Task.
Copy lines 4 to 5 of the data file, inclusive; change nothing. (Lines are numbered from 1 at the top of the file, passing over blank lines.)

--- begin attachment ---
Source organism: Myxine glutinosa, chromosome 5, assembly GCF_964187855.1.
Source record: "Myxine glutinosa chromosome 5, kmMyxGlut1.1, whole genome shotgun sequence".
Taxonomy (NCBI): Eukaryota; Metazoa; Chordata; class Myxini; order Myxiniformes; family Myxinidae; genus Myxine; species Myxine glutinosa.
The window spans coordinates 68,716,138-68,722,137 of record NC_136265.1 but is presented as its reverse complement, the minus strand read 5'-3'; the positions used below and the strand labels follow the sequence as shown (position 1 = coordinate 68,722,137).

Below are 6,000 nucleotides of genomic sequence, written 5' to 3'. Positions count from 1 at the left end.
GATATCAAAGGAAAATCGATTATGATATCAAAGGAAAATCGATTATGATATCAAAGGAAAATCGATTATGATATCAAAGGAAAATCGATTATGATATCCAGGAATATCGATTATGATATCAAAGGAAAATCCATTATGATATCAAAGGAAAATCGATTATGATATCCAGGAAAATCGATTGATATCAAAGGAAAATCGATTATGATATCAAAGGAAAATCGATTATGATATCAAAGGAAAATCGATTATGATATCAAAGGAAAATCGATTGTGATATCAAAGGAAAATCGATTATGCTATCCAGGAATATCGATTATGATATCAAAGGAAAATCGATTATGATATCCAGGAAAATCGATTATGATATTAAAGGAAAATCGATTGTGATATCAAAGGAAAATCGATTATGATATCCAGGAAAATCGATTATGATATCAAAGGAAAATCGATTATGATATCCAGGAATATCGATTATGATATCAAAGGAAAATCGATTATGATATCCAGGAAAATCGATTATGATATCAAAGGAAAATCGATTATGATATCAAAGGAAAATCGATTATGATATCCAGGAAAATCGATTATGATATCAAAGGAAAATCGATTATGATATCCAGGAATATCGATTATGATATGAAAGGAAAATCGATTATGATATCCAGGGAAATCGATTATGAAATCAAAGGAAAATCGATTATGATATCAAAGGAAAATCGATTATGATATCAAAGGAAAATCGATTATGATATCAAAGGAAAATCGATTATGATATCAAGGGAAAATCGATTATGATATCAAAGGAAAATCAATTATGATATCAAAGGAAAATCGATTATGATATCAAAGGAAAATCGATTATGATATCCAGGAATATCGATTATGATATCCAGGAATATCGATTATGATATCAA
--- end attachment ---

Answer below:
The window spans coordinates 68,716,138-68,722,137 of record NC_136265.1 but is presented as its reverse complement, the minus strand read 5'-3'; the positions used below and the strand labels follow the sequence as shown (position 1 = coordinate 68,722,137).

Below are 6,000 nucleotides of genomic sequence, written 5' to 3'. Positions count from 1 at the left end.